Take the UK for example, 5.8% of GDP is what we lost during the recession and yet had we ran a 6% surpluss from 2007-2009, we would have no austerity and have recorded growth of 2%+ in 2010 (assuming consumer confidence was a large reason for Q4 contraction).

    This is the policy of some of the Scandinavian countries and something we need to adopt.

    Obvious downsides however are lower spending and a stronger pound enhancing the trade deficit.

    this is very similar to what has happened in Western Canada..big surplus prior to the crash..no easing during the recession..now growth is begining to boom again instead of austerity..In fact Canada as a whole is outperforming the States and most of Europe hence the reason the Canadian dollar is sooo strong right now. Edited by cheeky_monkey
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    Posted
  • Location: ANYWHERE BUT HERE
  • Weather Preferences: ALL WEATHER, NOT THE PETTY POLITICS OF MODS IN THIS SITE
  • Location: ANYWHERE BUT HERE

    For most of us anyway. For many in the city, renumeration far exceeds useful work done.:whistling:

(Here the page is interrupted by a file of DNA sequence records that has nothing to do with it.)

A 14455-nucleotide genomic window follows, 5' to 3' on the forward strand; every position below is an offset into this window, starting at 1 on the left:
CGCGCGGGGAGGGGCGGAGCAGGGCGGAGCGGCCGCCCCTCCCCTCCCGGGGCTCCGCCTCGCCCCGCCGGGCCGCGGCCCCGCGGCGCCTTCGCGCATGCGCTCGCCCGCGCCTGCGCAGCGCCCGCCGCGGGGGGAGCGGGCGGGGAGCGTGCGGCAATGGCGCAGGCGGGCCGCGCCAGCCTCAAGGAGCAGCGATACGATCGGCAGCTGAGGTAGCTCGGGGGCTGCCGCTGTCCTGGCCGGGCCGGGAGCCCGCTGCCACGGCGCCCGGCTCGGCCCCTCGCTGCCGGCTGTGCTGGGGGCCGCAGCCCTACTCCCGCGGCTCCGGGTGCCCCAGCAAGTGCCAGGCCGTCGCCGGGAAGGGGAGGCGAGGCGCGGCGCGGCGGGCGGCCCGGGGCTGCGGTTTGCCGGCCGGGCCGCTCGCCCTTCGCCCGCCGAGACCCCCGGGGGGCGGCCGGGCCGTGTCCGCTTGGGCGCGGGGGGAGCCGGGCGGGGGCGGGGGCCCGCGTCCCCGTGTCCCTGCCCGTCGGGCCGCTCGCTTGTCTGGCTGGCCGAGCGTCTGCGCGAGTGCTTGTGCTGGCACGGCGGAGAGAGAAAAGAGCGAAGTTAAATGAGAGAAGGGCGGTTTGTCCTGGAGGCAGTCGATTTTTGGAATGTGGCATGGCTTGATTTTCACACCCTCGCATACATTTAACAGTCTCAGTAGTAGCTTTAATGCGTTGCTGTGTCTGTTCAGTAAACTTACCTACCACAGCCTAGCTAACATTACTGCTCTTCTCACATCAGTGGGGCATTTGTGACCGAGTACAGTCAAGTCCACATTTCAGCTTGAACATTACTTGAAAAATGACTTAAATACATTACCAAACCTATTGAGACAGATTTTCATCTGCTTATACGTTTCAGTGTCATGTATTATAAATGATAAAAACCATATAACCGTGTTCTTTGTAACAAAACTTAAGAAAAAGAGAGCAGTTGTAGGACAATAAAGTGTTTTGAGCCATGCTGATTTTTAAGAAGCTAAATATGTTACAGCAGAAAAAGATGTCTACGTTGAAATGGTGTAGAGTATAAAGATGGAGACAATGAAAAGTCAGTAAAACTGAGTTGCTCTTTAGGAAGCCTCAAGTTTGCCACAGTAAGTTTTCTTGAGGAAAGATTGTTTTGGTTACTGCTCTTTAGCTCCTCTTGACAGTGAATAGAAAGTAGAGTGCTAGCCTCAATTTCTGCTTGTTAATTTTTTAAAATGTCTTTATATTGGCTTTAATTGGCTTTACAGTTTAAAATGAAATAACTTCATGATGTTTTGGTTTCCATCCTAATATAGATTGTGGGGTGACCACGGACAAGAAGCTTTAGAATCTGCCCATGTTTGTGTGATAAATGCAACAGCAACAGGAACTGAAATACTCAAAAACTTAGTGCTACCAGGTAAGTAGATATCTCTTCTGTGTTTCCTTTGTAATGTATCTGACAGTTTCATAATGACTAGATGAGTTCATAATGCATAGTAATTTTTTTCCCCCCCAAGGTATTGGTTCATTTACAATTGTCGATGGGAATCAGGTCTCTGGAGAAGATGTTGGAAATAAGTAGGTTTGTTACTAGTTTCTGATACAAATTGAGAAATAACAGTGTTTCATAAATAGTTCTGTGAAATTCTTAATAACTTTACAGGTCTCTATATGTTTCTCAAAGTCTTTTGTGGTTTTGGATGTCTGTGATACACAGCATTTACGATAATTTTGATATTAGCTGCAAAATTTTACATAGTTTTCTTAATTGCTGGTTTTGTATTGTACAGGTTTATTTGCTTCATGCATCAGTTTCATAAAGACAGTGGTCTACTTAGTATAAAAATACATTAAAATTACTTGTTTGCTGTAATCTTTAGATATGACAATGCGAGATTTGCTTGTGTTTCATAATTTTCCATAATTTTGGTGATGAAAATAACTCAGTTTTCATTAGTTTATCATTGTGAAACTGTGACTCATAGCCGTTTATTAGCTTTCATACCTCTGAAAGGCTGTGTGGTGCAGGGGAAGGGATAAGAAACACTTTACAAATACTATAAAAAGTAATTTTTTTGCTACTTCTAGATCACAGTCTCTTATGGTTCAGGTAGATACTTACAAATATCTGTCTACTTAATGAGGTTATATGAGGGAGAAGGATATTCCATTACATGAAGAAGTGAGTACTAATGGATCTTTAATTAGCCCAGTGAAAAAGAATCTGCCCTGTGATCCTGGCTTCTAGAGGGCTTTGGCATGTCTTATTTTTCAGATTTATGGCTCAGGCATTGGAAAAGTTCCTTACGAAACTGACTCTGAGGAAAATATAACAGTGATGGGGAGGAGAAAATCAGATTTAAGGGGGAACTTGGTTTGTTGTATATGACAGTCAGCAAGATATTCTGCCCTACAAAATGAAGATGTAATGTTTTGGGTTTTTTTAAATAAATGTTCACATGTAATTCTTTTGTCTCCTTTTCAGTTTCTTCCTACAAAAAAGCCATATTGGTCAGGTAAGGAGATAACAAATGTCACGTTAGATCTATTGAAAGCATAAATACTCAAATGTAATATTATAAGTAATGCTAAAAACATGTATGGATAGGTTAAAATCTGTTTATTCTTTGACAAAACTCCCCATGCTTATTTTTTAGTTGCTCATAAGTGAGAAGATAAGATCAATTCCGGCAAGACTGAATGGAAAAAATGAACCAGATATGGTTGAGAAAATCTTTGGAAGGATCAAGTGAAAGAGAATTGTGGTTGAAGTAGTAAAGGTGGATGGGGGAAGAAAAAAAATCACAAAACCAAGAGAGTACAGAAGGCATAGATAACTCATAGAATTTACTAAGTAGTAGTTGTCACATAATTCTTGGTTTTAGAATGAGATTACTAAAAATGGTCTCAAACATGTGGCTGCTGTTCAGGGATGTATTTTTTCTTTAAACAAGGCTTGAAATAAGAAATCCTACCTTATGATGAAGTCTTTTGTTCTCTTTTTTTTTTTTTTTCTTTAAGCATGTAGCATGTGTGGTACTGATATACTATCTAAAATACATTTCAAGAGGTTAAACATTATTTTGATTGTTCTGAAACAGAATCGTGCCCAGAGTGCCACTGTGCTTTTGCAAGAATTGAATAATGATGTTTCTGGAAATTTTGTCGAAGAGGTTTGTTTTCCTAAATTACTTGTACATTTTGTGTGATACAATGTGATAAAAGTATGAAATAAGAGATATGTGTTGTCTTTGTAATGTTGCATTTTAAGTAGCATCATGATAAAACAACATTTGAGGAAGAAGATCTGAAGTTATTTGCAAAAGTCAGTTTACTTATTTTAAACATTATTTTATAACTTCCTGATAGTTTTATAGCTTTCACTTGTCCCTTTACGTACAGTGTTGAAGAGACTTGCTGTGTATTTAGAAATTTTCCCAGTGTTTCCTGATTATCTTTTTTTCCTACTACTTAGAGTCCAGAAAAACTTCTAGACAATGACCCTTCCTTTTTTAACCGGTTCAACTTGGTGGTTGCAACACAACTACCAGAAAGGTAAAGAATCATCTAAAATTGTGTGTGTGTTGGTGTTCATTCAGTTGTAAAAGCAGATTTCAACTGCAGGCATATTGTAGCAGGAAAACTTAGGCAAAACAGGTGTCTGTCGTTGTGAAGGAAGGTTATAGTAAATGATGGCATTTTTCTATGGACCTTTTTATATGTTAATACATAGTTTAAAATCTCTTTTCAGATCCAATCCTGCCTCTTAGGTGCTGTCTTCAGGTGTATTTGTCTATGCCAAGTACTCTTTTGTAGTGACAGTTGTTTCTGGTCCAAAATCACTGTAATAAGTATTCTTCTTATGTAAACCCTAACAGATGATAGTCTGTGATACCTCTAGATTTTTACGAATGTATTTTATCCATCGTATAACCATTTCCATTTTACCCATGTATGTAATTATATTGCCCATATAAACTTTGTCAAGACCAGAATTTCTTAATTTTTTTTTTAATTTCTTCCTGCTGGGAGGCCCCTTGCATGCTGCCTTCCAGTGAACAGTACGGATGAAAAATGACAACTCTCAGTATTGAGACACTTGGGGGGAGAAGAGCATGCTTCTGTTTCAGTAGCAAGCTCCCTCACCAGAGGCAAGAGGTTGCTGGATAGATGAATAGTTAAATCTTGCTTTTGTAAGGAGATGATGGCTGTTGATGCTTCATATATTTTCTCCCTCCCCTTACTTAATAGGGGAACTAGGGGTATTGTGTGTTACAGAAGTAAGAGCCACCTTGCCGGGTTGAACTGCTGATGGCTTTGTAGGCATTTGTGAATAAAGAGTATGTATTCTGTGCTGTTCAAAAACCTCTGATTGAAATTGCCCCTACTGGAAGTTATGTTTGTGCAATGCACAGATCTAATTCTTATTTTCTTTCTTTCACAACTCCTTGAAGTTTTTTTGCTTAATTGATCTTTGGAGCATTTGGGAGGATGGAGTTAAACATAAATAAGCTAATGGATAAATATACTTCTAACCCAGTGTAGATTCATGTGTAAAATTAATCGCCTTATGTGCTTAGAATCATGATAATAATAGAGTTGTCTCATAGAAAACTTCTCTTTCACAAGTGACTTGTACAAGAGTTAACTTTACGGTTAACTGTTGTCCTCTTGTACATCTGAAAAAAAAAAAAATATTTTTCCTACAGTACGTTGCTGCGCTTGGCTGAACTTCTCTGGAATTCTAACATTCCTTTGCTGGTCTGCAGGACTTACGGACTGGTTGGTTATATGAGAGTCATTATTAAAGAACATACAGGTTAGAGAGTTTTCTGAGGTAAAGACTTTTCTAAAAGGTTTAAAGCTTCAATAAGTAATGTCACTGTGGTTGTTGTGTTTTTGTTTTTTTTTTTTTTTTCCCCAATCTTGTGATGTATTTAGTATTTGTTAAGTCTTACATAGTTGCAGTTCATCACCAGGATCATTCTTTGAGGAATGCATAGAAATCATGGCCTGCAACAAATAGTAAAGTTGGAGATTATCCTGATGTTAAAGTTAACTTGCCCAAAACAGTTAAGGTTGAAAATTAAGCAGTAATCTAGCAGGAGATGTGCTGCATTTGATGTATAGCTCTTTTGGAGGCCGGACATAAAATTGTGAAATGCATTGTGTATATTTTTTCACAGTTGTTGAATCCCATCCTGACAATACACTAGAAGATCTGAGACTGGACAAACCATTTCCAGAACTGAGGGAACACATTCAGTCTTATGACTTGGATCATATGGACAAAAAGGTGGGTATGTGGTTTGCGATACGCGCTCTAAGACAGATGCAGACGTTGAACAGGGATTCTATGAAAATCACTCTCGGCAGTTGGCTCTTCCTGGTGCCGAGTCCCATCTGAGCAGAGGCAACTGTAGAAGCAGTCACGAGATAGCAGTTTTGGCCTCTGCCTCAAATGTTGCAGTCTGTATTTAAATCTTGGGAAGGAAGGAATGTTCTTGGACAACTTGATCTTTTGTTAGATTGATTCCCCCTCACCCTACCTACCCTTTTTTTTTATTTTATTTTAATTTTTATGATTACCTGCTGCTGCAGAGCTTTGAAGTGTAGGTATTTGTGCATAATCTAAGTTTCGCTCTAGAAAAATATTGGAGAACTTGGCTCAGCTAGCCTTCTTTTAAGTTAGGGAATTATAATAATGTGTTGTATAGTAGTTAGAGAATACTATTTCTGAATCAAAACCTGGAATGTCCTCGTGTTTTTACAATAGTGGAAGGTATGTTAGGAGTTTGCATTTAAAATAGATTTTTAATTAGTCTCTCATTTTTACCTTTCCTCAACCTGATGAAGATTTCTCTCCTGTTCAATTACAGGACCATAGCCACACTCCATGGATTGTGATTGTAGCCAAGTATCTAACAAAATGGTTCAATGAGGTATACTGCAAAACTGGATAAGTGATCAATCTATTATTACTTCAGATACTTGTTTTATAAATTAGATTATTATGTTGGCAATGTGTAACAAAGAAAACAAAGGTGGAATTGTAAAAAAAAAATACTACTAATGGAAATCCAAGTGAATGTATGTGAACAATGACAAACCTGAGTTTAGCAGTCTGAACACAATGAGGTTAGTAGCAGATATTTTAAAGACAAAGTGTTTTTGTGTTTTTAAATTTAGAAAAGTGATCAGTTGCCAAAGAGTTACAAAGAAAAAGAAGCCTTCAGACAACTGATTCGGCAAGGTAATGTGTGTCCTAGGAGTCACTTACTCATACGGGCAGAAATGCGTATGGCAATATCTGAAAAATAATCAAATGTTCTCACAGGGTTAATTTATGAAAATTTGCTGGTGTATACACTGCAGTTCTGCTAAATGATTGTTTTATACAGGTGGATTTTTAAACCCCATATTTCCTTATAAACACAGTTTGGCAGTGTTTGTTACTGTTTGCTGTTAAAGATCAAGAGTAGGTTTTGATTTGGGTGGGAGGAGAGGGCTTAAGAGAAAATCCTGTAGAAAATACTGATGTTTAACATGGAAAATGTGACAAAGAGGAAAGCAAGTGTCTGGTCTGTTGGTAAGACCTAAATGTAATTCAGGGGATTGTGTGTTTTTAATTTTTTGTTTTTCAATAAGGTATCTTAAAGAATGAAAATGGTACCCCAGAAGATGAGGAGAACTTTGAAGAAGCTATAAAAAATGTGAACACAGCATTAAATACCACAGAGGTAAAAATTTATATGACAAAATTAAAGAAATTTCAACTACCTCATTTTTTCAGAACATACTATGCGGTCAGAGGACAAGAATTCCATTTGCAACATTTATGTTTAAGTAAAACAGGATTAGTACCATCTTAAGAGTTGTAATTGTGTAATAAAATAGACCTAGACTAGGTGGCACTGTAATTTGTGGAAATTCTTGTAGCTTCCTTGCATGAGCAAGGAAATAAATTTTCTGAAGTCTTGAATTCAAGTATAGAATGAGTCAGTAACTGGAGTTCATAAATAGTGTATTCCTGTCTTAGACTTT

I understand why you are whisteling and rolling your eyes, But as you know very well.....in a free market ecconomy one doesnt get paid for nothing. There is a very good reason why some people in the city get paid a lot of money on occasions. If one understands market forces then one will understand why this is. Further, unless one has been in that very particular environment one will never be able to really understand why some will get paid very well.

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    Posted
  • Location: Sheffield South Yorkshire 160M Powering the Sheffield Shield
  • Weather Preferences: Any Extreme
  • Location: Sheffield South Yorkshire 160M Powering the Sheffield Shield

    ..in a free market ecconomy one doesnt get paid for nothing.

    I know a few people that get paid and actually do nothing...... Well little as possible.

    Edited by The PIT
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    Posted
  • Location: Near Lauder, SE Scotland, 175 m asl
  • Location: Near Lauder, SE Scotland, 175 m asl